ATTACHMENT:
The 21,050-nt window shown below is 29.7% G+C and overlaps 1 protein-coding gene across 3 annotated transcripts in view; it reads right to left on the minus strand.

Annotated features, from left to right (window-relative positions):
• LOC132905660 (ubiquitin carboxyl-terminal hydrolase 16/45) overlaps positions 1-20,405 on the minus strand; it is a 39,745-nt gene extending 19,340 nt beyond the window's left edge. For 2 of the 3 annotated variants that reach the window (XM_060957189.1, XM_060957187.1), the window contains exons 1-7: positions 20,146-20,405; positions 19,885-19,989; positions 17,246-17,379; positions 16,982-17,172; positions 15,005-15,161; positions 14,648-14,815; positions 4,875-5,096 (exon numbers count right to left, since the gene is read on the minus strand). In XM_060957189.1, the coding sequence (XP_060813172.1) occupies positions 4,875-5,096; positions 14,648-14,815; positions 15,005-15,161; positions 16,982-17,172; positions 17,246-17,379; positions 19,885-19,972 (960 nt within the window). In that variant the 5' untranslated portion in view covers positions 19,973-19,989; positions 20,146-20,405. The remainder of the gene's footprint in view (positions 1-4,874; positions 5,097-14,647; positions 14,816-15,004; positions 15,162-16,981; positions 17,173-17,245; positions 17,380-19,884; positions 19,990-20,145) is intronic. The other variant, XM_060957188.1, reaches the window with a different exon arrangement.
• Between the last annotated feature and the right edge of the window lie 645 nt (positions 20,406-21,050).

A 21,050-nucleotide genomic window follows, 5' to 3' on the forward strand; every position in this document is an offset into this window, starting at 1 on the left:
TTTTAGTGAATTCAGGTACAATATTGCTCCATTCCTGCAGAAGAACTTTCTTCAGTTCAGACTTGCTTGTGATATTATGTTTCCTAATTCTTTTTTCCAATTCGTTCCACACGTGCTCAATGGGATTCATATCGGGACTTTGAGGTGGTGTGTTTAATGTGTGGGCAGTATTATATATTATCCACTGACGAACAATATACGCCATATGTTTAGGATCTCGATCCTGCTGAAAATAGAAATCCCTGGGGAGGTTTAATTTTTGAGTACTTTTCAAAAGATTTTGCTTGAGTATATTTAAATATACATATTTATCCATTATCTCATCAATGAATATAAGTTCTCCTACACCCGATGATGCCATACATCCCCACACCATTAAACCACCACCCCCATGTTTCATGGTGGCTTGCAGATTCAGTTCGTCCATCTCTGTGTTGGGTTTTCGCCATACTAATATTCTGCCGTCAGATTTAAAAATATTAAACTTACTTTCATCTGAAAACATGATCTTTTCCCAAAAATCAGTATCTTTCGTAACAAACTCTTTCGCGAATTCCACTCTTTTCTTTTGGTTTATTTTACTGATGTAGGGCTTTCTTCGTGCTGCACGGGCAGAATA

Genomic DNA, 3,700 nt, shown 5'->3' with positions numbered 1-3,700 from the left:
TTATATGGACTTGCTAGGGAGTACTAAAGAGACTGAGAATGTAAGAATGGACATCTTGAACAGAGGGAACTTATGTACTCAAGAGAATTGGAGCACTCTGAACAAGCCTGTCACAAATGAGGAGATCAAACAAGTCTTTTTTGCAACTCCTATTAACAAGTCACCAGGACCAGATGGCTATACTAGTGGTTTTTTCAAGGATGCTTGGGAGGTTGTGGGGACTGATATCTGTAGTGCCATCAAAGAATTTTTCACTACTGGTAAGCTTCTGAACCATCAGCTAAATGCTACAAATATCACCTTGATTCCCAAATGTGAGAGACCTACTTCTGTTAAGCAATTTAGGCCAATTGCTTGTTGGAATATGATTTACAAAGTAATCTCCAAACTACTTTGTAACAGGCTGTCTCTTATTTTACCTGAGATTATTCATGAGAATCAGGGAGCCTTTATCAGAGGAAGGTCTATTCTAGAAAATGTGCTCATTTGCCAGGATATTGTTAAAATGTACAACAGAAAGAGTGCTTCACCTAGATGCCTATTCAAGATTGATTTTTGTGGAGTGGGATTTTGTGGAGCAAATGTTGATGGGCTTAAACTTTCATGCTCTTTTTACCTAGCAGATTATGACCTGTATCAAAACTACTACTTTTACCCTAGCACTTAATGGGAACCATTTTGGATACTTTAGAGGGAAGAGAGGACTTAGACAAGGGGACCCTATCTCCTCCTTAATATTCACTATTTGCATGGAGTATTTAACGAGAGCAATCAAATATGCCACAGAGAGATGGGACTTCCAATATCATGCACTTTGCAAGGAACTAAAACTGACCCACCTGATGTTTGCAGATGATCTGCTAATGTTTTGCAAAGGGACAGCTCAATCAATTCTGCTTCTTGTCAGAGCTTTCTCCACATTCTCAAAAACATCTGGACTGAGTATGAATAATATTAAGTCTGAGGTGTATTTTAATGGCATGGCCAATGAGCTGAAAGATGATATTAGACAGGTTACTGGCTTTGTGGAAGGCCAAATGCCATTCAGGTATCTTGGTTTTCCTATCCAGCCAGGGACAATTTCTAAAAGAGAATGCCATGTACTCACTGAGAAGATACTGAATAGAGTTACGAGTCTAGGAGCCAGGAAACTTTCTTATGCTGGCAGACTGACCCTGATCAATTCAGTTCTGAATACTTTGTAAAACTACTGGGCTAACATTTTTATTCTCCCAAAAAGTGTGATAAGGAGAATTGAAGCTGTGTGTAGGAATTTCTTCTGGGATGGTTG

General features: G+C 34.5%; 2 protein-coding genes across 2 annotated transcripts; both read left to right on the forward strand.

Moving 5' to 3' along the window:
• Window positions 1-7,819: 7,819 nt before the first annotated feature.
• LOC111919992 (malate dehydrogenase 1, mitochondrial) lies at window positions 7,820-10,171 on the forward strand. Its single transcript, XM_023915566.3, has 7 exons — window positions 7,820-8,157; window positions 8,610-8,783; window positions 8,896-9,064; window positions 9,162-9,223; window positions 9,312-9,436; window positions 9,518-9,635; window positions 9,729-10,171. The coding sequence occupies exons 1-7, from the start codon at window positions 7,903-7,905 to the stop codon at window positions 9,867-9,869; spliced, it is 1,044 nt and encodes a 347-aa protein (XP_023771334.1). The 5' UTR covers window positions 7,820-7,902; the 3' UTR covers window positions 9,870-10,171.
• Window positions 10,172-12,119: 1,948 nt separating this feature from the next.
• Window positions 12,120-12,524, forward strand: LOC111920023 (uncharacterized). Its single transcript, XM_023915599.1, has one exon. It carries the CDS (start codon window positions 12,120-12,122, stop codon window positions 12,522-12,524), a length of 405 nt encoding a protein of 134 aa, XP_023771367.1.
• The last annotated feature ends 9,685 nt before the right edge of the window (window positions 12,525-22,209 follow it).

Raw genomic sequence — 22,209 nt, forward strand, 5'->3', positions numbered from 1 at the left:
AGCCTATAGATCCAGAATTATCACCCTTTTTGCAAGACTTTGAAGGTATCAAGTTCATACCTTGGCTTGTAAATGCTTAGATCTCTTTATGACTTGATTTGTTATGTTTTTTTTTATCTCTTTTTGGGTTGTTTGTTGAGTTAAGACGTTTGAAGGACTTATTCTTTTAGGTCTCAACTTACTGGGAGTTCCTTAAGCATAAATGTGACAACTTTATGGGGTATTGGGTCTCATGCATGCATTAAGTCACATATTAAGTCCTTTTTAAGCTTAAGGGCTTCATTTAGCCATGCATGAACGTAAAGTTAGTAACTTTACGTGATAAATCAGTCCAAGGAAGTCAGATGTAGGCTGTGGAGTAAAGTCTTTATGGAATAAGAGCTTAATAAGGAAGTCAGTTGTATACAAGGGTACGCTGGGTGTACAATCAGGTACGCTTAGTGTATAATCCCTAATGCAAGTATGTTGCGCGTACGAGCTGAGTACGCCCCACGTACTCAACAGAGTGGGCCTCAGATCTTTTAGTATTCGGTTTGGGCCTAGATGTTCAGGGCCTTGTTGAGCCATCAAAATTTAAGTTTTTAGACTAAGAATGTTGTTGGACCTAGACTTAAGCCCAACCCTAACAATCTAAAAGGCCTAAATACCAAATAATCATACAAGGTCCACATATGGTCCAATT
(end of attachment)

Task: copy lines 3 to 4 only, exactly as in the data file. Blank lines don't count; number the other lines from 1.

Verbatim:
• LOC132905660 (ubiquitin carboxyl-terminal hydrolase 16/45) overlaps positions 1-20,405 on the minus strand; it is a 39,745-nt gene extending 19,340 nt beyond the window's left edge. For 2 of the 3 annotated variants that reach the window (XM_060957189.1, XM_060957187.1), the window contains exons 1-7: positions 20,146-20,405; positions 19,885-19,989; positions 17,246-17,379; positions 16,982-17,172; positions 15,005-15,161; positions 14,648-14,815; positions 4,875-5,096 (exon numbers count right to left, since the gene is read on the minus strand). In XM_060957189.1, the coding sequence (XP_060813172.1) occupies positions 4,875-5,096; positions 14,648-14,815; positions 15,005-15,161; positions 16,982-17,172; positions 17,246-17,379; positions 19,885-19,972 (960 nt within the window). In that variant the 5' untranslated portion in view covers positions 19,973-19,989; positions 20,146-20,405. The remainder of the gene's footprint in view (positions 1-4,874; positions 5,097-14,647; positions 14,816-15,004; positions 15,162-16,981; positions 17,173-17,245; positions 17,380-19,884; positions 19,990-20,145) is intronic. The other variant, XM_060957188.1, reaches the window with a different exon arrangement.
• Between the last annotated feature and the right edge of the window lie 645 nt (positions 20,406-21,050).